The condensate drain for your air conditioner has an important role in the cooling process. As the air handler blows return air across the evaporator coil, moisture from the home's air is extracted and sent down the condensate drain so the home is dehumidified as well as cooled. When there's an obstruction in the drain, the process is interrupted, and the air conditioner may fail to cool or even stop working; flooding in your Berryville, VA home can also occur. Knowing about cleaning the A/C condensate drain can help you get your system working again until you can get a professional to fix any A/C problems.
Finding the Condensate Drain
The condensate drain for a split system air conditioner runs from the indoor side of your A/C to the outdoors. First, take a look at the outdoor section of the line. The line is probably dripping sludgy-looking water and is most likely clogged by algae and mold. Remove the service panel for the indoor section of the A/C and locate the drain and condensate pan. Water in the drain pan or water leaking onto the floor outside the cabinet where the A/C is located are signs of a clog.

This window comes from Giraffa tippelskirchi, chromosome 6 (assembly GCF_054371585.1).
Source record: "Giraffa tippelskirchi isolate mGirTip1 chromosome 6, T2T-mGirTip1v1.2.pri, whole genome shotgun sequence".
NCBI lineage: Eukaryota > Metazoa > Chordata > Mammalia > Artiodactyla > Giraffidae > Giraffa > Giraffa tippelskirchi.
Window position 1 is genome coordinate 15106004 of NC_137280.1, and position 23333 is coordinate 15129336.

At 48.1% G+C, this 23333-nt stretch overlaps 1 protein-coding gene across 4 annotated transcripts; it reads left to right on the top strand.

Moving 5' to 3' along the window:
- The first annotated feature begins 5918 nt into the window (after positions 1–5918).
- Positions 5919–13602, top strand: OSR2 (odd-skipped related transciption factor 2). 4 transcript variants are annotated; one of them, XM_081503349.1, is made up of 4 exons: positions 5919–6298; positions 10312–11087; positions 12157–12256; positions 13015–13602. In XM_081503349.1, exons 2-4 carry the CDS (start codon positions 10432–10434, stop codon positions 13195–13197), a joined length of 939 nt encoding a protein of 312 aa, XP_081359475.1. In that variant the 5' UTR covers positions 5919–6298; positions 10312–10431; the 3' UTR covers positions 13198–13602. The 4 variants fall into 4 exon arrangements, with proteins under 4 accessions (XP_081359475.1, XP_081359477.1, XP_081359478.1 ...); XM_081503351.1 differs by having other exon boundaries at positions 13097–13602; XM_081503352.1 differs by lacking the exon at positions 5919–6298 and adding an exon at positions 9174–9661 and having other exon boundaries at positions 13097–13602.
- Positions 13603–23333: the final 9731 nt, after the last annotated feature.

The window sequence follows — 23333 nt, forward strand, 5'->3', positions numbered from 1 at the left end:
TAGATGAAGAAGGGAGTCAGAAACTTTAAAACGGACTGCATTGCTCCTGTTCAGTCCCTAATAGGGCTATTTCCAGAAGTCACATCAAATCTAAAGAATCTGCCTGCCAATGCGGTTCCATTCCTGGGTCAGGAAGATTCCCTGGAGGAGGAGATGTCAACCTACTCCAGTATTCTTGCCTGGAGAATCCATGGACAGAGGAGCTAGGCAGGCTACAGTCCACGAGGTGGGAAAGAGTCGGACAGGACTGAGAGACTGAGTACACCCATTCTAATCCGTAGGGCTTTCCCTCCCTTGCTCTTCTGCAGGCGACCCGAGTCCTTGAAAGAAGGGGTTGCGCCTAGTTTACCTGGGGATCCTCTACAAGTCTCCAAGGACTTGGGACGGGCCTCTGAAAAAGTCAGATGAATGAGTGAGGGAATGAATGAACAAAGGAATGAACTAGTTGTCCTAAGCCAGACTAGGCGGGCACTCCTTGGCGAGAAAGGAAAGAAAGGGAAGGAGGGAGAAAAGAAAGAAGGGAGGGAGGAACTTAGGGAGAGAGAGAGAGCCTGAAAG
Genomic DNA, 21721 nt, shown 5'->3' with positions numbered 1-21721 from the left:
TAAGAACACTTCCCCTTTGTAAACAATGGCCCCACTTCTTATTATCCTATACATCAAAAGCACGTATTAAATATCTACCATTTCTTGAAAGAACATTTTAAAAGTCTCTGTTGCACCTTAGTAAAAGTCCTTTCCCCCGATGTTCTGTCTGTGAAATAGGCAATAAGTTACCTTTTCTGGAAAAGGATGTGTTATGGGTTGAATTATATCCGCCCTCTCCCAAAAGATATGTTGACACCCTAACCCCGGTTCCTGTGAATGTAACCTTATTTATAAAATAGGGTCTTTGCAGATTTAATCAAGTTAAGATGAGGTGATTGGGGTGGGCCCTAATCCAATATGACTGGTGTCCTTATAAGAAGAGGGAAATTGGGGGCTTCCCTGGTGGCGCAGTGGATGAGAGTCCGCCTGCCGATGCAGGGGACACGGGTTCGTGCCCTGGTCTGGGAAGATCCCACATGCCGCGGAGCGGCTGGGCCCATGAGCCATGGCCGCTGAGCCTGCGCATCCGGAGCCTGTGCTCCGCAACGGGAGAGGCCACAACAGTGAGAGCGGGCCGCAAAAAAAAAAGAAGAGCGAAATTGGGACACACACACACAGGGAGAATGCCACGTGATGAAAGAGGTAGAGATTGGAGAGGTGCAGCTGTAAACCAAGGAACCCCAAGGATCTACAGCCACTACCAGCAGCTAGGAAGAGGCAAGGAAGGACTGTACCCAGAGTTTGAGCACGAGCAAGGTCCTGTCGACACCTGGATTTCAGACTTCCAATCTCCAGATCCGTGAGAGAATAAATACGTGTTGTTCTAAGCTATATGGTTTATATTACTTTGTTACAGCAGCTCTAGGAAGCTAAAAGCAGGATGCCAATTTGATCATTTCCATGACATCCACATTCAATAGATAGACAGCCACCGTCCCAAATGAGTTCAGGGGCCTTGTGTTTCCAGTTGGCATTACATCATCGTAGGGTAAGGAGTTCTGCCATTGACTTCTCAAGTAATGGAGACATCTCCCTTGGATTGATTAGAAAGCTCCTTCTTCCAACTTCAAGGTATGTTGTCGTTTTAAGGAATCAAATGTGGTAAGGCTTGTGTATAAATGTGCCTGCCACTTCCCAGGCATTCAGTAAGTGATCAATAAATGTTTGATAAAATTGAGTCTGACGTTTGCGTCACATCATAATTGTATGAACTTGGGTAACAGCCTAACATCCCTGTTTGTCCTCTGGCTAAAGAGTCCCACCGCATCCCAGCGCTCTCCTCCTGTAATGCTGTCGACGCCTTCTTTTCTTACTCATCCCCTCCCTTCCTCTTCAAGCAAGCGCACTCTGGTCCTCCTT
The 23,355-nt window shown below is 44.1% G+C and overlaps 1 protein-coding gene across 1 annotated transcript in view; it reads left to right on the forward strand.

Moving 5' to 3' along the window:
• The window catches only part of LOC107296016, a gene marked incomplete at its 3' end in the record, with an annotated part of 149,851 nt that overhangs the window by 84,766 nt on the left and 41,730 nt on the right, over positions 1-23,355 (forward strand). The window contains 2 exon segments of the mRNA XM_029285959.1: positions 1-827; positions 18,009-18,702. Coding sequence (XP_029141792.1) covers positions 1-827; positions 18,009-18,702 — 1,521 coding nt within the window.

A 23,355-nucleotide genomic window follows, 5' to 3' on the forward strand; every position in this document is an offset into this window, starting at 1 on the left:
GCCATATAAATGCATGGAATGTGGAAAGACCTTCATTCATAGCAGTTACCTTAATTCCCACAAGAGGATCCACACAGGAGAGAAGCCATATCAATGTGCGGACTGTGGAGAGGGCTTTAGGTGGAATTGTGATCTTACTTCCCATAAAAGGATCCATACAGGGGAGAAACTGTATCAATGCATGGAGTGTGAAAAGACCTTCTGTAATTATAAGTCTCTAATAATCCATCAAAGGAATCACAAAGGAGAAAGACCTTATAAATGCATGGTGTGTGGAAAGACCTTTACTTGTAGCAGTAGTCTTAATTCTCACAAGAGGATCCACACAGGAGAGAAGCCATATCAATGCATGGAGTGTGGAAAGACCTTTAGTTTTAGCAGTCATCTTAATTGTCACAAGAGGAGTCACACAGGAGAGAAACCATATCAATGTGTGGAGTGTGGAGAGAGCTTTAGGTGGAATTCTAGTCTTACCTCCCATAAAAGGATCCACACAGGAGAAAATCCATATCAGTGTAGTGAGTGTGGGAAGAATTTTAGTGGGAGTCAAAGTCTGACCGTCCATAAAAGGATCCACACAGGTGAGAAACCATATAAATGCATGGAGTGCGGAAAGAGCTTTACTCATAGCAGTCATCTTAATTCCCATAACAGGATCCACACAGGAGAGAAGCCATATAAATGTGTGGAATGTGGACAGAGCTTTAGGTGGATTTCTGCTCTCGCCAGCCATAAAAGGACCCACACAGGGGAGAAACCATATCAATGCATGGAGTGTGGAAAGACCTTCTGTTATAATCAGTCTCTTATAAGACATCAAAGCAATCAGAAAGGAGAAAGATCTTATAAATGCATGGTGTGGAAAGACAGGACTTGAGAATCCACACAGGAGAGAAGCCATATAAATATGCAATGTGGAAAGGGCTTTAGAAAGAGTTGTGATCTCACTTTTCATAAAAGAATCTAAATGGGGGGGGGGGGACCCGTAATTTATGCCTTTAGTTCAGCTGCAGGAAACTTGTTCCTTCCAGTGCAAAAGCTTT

Clearing the Condensate Drain
Turn off the air conditioner's power. Connect a wet vac to the outdoor end of the drain line, and with your hand tightly around the connection, turn on the vac and let it run for about three minutes. You may also have to suction the indoor section. Connect the vacuum hose to the drain opening and, again, closing your hand around the connection to increase suction before turning the vacuum on. Remove the cover on the T-shaped vent on the inside pipe and pour distilled vinegar or peroxide down the line to kill algae.
Learn more about cleaning the A/C condensate drain, as well as Griffith Energy Services' air conditioning services, or call us at 888-474-3391.
Image via Wikimedia Commons